You can continue to work on other tasks while the dataset is being uploaded in the background. When the draft data is finished uploading, open it from the Draft Data list.
The data is displayed in a table, showing the imported data columns that you'll define as dimensions, measures, and attributes.
The columns in the table represent the columns that were in the CSV file. Because we earlier selected the Use first row as column headers option, the table has a header row that matches the first row in the CSV file.
SAP Analytics Cloud tries to figure out which types of data the columns contain. For example, you can see that the Unit_Price and Sales columns have been defined as measures .
If the automatically selected column type isn't appropriate though, you can change the column type. We'll see an example in a later step.
Now that the raw data is imported, we can define dimensions and measures.
Have a look at the information provided in the Details panel. When it first appears, the panel shows you information about your dataset as a whole. If you select a column in the table, the Details panel shows information about just that column.
For example, if you select the Order_Date column, you'll see the column type Dimension, and information about the data quality and distribution.
In this case, the column has been identified as a generic dimension, which isn't correct, because this column represents dates. Let's change the column type.NoteFor Trial users, the Order_Date column will already be defined as a Date dimension. You can experiment with the dimension type options if you want; otherwise, skip the next step.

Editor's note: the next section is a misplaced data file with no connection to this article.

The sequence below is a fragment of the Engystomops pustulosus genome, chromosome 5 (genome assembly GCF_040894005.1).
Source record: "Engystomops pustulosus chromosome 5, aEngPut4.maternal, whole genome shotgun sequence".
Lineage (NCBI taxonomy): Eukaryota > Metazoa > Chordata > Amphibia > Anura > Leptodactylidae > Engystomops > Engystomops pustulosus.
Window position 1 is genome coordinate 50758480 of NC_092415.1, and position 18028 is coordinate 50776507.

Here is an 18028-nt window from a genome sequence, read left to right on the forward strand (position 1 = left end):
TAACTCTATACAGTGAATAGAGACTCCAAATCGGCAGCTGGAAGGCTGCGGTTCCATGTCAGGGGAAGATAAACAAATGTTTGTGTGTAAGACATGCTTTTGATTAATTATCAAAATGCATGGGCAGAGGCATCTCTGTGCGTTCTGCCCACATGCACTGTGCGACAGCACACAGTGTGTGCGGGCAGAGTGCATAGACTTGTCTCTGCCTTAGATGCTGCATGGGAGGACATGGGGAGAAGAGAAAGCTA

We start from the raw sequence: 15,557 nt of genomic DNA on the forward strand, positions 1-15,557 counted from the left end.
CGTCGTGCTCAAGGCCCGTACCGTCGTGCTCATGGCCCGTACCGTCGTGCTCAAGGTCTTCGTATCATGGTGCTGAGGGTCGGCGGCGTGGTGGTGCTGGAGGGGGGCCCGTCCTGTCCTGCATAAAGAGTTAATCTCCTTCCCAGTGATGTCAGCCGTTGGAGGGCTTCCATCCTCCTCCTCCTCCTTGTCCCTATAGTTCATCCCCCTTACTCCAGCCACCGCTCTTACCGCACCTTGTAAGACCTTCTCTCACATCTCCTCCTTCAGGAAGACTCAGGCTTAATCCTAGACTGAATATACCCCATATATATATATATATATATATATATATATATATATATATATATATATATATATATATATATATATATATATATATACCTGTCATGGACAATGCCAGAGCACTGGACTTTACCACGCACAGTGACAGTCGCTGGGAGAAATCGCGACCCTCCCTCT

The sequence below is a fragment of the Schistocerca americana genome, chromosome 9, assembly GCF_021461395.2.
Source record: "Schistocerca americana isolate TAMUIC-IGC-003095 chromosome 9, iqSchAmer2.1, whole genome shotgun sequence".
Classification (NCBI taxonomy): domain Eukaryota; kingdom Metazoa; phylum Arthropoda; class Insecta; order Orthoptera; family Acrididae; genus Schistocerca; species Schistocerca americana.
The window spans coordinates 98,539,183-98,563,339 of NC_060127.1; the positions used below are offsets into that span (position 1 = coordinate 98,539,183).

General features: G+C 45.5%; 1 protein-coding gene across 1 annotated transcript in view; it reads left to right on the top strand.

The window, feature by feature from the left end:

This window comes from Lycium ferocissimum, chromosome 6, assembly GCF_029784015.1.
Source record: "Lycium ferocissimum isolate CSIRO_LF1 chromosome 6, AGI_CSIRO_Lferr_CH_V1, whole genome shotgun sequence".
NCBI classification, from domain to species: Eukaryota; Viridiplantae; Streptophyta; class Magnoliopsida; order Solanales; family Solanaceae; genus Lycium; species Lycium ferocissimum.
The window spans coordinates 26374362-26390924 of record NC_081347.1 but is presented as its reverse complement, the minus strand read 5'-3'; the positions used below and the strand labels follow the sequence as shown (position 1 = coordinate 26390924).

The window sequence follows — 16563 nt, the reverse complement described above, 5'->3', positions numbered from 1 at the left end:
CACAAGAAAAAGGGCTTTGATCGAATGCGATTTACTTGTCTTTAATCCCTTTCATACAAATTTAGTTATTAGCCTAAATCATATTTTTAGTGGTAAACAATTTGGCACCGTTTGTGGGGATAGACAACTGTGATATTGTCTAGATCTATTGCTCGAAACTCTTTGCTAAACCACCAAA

In the Details panel, under Type, change the column type to Date.
This defines the column as a Date dimension.
We'll leave the dimension types chosen for the other columns unchanged for now.
Why is there now a highlighted cell?
The highlighted cell indicates that there's an issue with the cell value. You can see in the Details panel that the time format for that cell is invalid.
To resolve the issue, select the cell and choose an option for correcting the cell value. In this case, select.
Type a new value in the formula bar and press Enter.
The data quality issues have now been resolved, and the dimensions and measures are correctly defined. The next thing we need to do is define a dimension attribute.
The column Material doesn't represent a separate dimension; it represents an attribute of the Product_Item column. To define the column as an attribute, select the Product_Item column, and then in the Details panel, select .
Under the Property heading, select Material.
If you now select the Material column in the table, you'll see in the Details panel that the column is now defined as a property of the Product_Item dimension.
Often, data is hierarchical. For example, in a large global organization, you might have a Location hierarchy, consisting of continents, countries, and cities.
In our example, we'll define a parent-child hierarchy for the clothing items. (For detailed information about hierarchies, including level-based hierarchies, see Hierarchies.)
Select the Product_Item column. Similar to before when we defined another column as a property, this time select.NoteFor Trial users, the text may be slightly different.
Under the Parent-Child Hierarchy (Parent) heading, select Product_Line.
You'll see that the Product_Line column is now defined as the parent of the Product_Item dimension.
- Select Create Model, and then name and save your model.
Congratulations! You've created your first model! Now you'll want to create stories and analyze your data. Check out our getting started guides to Creating Your First Story and Getting Started with Planning.